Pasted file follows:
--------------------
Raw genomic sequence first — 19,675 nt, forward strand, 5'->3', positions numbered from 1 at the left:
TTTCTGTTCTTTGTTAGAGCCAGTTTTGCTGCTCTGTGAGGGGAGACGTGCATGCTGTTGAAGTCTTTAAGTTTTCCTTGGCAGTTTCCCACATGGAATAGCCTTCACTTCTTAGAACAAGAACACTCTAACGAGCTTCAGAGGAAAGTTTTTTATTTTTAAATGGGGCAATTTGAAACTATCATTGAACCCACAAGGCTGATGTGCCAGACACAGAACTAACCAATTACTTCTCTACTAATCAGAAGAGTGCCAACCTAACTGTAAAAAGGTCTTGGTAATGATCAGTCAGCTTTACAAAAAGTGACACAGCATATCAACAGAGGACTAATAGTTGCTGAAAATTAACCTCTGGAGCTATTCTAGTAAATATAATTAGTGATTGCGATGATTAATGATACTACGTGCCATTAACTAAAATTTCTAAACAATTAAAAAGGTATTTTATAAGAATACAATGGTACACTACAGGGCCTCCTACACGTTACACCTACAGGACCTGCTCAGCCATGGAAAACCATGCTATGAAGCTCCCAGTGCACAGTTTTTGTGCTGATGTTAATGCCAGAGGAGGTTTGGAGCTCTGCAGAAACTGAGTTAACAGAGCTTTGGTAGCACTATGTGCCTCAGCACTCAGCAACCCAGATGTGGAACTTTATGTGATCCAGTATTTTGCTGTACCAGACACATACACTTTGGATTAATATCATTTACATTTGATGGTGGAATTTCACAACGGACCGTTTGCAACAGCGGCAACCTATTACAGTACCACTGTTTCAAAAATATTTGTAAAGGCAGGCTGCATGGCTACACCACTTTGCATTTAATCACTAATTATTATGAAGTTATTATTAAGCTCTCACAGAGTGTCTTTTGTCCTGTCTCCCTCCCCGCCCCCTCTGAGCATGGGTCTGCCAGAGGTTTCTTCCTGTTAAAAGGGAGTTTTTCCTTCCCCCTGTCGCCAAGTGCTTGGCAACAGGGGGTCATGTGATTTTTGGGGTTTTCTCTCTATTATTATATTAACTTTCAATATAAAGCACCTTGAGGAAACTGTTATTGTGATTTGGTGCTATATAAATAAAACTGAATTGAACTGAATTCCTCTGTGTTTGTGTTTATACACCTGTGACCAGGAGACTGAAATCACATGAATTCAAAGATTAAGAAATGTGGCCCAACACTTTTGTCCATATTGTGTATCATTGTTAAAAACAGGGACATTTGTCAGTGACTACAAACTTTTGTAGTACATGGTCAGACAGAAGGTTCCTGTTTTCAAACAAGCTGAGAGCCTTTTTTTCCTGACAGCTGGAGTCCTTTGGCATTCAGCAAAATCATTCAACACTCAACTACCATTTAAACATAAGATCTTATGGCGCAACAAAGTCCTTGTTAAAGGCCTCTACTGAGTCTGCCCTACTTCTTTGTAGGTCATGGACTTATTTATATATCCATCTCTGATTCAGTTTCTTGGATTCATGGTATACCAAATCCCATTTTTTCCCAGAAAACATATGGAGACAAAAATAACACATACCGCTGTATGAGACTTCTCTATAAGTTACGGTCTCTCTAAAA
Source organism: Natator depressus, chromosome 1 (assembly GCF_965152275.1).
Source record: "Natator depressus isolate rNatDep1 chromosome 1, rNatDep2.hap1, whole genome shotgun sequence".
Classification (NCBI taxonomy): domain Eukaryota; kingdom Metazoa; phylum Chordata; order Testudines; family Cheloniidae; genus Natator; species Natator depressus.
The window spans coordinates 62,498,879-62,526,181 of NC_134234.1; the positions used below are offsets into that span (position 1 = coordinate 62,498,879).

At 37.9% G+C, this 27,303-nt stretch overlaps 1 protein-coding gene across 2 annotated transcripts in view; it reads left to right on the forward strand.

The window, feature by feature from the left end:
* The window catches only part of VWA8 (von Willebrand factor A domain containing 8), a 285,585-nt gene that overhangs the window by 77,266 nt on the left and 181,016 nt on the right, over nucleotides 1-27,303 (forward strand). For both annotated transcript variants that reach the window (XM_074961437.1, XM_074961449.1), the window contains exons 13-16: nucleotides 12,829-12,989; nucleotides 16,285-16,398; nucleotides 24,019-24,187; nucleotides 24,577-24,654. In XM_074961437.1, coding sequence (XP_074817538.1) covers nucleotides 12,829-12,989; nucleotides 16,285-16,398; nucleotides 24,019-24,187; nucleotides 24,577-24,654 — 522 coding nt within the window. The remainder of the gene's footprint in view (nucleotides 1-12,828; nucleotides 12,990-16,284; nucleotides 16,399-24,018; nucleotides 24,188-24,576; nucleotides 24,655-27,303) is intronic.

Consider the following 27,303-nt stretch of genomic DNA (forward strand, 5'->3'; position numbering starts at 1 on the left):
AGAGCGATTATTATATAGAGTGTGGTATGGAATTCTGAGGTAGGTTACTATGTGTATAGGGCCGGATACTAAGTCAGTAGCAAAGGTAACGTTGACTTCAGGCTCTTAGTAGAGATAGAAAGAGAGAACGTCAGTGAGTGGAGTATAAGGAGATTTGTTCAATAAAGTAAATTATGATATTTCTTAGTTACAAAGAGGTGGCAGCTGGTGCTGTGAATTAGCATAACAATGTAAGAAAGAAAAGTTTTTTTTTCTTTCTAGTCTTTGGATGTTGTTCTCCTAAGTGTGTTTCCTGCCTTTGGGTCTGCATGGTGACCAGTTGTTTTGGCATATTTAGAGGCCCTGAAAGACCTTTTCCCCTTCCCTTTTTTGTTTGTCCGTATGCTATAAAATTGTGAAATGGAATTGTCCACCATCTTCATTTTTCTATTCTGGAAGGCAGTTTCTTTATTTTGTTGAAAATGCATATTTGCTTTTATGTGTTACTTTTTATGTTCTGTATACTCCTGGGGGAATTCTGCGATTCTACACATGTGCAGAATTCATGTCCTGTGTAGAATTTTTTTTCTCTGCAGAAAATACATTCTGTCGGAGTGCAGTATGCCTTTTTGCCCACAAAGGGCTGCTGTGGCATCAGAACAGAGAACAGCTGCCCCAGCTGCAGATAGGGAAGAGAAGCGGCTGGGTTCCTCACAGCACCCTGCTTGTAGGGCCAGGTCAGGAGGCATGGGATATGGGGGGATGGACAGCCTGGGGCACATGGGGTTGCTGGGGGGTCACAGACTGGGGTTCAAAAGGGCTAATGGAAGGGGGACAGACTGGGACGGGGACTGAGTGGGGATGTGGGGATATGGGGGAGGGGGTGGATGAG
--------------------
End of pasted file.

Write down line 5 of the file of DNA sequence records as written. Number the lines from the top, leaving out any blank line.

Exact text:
Classification (NCBI taxonomy): domain Eukaryota; kingdom Metazoa; phylum Chordata; order Testudines; family Cheloniidae; genus Natator; species Natator depressus.